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    2. This is a very basic aspect of being able to navigate and interpret the standards. This is the responsibility of the safety professional if so inclined to answer compliance questions.

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    3. When fall protection is required in Subparts R, X, V, P, etc., like in a Controlled Decking Zone or for connectors or climbing of utility poles, Subpart M does apply. Subpart M provides the minimum requirements for Warning Line Systems, Work Positioning, the strength of fall protection anchorages (fall arrest, work positioning, warning lines....).

      To unilaterally state that Subpart M does not apply to fall protection in other vertical Subparts is incorrect.

      If, as a CSP, you are only using the 29 CFR 1926 standards for a safety program, then you are using a lot of outdated safety standards to try and reduce injuries and fatalities.

      Since this is your blog, you can respond in any manner you want to, even when you are not providing complete or accurate information.

      Bob Harrell
      Safety Management Services

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    4. Bob, it is true that OSHA incorporated the criteria for certain fall protection devices (harnesses, anchors, railings . . .) from those sections of subpart M into Subpart R for steel erection, but it an incorporation by reference, and is included as a mandatory appendix (G) to the steel erection standard. The reason OSHA did this is so they would not have to open up for debate certain everyday things already in place when this rule was being negotiated. So in essence, yes the criteria for this equipment to be used are the same since they are incorporated by reference and included in the mandatory appendix, as clearly stated in the steel erection standard. If anm employer does not comply, though, they are cited the appropriate section from the steel erection standard / appendix.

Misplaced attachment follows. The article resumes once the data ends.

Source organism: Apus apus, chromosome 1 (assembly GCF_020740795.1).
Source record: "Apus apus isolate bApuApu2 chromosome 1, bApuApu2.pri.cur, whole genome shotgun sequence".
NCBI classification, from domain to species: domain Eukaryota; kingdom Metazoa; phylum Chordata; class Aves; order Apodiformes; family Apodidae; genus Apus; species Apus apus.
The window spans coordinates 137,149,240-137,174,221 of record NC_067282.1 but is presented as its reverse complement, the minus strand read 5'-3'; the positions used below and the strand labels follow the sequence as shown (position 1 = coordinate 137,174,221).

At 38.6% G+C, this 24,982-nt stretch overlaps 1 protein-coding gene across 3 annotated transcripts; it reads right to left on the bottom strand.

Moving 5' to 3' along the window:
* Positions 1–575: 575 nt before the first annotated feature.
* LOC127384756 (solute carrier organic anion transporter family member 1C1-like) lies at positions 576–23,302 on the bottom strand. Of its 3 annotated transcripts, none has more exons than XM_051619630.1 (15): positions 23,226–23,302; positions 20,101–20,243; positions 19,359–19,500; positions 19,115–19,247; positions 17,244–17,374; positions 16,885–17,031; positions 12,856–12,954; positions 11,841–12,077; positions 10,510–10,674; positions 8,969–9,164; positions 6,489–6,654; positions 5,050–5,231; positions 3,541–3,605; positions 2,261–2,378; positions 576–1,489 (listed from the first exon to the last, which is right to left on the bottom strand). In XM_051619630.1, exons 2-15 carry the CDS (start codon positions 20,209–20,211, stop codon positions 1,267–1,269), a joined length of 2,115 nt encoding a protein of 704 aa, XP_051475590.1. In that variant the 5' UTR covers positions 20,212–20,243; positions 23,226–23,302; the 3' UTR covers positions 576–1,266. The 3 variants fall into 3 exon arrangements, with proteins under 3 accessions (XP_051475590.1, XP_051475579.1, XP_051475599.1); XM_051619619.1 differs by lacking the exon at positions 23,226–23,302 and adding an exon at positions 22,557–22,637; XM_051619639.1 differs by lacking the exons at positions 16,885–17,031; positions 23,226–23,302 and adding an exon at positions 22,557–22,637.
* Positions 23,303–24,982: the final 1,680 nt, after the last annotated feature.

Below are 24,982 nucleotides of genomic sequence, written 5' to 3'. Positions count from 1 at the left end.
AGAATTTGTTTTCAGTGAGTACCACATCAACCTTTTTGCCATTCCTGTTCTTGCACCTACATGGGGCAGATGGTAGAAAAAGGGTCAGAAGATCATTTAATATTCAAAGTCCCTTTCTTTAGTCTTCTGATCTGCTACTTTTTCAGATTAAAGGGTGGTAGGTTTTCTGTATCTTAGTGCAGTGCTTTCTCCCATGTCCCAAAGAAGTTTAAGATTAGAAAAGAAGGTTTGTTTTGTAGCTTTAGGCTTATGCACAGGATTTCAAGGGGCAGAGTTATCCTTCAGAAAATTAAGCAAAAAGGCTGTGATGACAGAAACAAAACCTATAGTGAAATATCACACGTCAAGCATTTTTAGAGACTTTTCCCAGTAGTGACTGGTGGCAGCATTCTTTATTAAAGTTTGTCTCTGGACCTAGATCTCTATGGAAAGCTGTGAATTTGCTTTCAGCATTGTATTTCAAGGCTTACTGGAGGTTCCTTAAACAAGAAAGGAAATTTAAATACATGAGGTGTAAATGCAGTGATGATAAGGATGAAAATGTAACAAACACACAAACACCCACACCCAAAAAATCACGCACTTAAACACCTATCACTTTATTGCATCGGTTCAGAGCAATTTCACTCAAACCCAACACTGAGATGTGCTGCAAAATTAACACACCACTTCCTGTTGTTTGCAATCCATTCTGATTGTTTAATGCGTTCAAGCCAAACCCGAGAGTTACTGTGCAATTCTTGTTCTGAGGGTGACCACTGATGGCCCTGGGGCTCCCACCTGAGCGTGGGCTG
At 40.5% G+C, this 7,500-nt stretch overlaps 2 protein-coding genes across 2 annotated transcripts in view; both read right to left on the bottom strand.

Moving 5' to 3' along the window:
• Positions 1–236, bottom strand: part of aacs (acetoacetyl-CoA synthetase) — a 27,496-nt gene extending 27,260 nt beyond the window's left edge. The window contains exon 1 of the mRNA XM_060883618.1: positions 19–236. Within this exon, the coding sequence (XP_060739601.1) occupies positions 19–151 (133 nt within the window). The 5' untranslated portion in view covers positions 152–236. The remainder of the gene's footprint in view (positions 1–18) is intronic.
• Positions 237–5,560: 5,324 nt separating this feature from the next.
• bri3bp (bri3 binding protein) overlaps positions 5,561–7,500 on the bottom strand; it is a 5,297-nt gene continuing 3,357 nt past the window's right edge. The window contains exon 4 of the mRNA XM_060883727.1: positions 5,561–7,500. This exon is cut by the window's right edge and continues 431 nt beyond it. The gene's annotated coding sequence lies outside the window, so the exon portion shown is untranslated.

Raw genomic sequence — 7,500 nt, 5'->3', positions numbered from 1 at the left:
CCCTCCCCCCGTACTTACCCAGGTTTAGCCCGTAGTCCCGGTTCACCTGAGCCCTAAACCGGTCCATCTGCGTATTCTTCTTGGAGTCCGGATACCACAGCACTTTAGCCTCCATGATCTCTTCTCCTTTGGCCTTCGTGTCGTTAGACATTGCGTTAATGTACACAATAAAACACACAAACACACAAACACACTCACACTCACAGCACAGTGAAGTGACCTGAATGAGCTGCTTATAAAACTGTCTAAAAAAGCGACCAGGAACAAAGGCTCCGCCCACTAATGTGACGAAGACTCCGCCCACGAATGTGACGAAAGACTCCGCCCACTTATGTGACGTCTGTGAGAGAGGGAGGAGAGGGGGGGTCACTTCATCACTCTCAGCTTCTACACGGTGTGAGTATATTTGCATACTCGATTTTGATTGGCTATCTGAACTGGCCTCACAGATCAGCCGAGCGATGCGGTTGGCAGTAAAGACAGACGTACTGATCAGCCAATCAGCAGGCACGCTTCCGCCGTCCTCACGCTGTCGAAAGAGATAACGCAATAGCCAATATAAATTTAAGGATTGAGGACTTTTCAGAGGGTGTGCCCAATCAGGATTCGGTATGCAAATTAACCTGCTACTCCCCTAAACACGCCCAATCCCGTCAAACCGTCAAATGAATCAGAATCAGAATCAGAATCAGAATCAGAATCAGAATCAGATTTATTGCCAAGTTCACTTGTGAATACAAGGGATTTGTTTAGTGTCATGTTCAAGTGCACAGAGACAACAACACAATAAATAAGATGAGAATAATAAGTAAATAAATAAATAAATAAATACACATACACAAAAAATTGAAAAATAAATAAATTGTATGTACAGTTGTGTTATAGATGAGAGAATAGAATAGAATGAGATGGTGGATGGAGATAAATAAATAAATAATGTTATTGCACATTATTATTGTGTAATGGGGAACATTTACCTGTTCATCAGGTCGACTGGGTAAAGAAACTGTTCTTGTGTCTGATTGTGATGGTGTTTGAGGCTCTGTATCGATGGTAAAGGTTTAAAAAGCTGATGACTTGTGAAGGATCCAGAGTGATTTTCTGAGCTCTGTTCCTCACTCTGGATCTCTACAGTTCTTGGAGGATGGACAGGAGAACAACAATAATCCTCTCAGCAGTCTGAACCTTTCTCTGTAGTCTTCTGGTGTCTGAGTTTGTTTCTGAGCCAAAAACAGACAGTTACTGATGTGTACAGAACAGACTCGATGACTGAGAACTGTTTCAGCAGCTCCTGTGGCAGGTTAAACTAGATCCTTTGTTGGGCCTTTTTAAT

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  5. Very good information. As long as I have been in the safety business, since 1978 with Dow Chemical, then Schering Plough, then Motorola, and now Broward Health, I have ALWAYS carefully reviewed the standards, the requirements, and their applicability to the organization. I never want to impose rules, requirements, on any organization because, A. It may not be followed, B. You are setting the organization up for failure, C. You are imposing additional burdens on the organization, and D. It costs the organization more money to comply with your "not required" impositions. Safety is not about "how smart is our Safety Manager," it is about applicability.

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  6. When training for the OSHA Southwest Training Institute at TEEX, I constantly reminded the participants to read and make sure they understood the DEFINITIONS and SCOPE sections of any standard they were trying to implement. Good articel and very much needed.

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  7. You are so right! Most of the regulations came about through much discussion and forethought, sometimes almost to the point of overkill. We also have to remember that we are dealing with the DOL, and for that reason, we get crazy rules like in Subpart R. Statistically, we know that employees can die at 6' from a fall or 31'; so what's the difference? Dead is dead and maimed is maimed. Scope and application is there for a reason In scaffolding, the platform is allowed to be up to 18" from a wall without fall protection due to the nature of the work being performed. For the same reason, masons are not required to have fall protection on the wall side, but I cannot tell you how many Safety Directors insist on having a guardrail there, also. They are trying to make Subpart M apply to Subpart L, although the Standard is very clear on that point (in several places). A mason cannot "hold bond" without having his foot and body right up against the wall and sighting down.